Fellow Passengers: This week’s Primary Passage* (Matthew 22:1-22) transports me to the high-anxiety, near nervous breakdown world of wedding planners, J-Lo style, with caterers and calligraphers and and corsage makers and carriage drivers all feverishly working to make sure everything is just perfect for the marriage of the millennium. The day comes and everything is in place, everything, that is, but the guests. The orchestra is tuning up for Pachelbel and Mendelssohn, but the conductor looks out at row on row of empty pews. It’s a no-show.
You can imagine that the groom’s royal father gets royally p.o.’d when he gets wind of what has happened. He sends the waitstaff out to make sure the invitations got to the intended guests, and that the people know he’s laid out quite a spread for them, foie gras and filets and all the fixins, but the waiters don’t fare too well. The guest list was filled with ungrateful gits, who not only ignored the reminder, but started wailing on waiters. When the father hears about this, he busts the proverbial spring. He deputizes the surviving tuxedo-clad waitstaff, arms them to the hilt and gives them their marching orders: Go unload on the ingrates, and while you’re at it, go ahead and torch their place.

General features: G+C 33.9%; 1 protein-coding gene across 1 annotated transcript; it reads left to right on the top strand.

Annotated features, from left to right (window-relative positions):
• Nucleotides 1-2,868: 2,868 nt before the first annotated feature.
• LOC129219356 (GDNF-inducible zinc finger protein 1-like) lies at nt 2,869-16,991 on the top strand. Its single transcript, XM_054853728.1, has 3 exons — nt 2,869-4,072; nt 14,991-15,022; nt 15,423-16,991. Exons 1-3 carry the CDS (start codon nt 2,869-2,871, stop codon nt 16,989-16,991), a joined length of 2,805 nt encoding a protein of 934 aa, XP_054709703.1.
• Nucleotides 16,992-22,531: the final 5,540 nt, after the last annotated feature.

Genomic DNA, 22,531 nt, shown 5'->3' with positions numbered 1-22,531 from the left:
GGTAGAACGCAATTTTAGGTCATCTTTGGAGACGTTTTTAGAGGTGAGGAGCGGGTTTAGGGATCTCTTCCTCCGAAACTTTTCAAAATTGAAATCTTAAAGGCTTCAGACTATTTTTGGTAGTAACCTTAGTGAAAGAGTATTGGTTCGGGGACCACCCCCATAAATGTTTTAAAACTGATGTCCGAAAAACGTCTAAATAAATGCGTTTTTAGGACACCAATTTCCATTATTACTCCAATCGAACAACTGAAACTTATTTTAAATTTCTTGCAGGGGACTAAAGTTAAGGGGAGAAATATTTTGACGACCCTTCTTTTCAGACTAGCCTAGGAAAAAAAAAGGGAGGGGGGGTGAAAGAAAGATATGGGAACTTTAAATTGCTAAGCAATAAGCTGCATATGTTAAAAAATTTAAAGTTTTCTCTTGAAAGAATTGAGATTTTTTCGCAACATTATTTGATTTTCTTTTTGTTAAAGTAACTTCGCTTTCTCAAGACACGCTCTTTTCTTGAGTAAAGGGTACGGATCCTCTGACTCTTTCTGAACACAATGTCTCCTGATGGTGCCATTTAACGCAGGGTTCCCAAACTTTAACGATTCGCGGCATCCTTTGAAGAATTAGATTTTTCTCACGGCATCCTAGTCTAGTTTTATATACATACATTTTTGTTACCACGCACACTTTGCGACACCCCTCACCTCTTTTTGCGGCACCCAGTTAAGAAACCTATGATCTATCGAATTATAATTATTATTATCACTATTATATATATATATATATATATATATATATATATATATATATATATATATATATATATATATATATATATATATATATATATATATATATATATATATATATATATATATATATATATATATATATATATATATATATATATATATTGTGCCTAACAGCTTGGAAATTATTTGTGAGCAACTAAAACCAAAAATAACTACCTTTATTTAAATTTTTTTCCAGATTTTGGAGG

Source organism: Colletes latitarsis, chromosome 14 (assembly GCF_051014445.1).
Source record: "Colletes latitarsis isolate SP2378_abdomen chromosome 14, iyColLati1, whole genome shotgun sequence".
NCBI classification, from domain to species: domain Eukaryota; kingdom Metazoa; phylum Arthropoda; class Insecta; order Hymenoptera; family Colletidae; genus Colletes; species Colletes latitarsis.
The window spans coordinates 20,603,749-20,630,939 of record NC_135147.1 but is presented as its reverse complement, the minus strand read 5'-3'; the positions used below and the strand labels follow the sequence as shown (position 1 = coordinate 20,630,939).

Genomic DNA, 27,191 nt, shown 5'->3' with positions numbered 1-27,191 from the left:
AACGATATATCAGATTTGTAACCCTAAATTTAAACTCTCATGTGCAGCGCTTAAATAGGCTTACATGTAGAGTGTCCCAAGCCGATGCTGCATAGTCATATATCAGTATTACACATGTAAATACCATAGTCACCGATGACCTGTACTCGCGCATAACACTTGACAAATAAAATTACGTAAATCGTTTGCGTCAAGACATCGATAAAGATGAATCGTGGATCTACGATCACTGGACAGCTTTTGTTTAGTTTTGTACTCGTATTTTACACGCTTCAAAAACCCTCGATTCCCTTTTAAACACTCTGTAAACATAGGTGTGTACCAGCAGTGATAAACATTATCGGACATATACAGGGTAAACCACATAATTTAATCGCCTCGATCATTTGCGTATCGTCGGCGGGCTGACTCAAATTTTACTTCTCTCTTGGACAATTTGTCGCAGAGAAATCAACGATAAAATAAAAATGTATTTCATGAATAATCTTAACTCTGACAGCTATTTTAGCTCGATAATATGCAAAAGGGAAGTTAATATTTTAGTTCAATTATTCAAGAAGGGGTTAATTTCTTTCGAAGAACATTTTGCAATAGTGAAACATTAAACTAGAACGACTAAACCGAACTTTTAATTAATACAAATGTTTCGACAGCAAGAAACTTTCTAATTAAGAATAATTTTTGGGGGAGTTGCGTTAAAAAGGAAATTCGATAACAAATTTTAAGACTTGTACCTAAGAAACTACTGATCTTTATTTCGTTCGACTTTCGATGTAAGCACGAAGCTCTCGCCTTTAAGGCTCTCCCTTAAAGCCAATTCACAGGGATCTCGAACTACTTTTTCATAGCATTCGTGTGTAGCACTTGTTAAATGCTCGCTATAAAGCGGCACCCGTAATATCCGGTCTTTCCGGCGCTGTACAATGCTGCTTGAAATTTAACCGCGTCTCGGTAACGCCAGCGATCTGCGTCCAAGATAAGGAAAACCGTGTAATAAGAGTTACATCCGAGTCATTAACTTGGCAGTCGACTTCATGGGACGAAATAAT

They come back, mission accomplished, and get their next set of orders: Go out to the street corners and bring in anybody you find – bag ladies, bums, hobos, it doesn’t matter. Pack these pews! The waiters have no trouble accomplishing this mission, as the street people jump at the chance to play wedding crasher. The story seems complete; Jesus has illustrated his point. But then he adds a curious afterword. The kingly father notices that one of the street people isn’t properly attired; he apparently didn’t have right costume in his bag. The king has him tied hand and foot and tossed out, not back on the street, but into the realm of outer darkness that causes eyes to weep and eye-teeth to gnash. It’s a harsh parable for sure. It gives fair warning to those who ignore the invitation to live a grace-filled life. There are dire consequences to a mercy-less life. The horror of the enigmatic closing scene was no doubt aimed at those who were trying to sneak onto a back pew in the Chapel of Love without wrapping themselves in grace, peace, joy, hope – the garments of salvation. Leave it to Jesus to turn us on our heads, transforming our nice romantic comedy version of salvation starring Jennifer Lopez and Matthew McConaughey into a psychological thriller, more akin to the Bride of Chucky, using a mercenary-filled cast and fiery script to communicate that his Way is the way of mercy. While I’m trying to get my head and heart around that, I’ll be searching through my bags for some cuff links and a cummerbund.
How about you? Where does this Primary Passage take you on your journey of faith? Feel free to comment.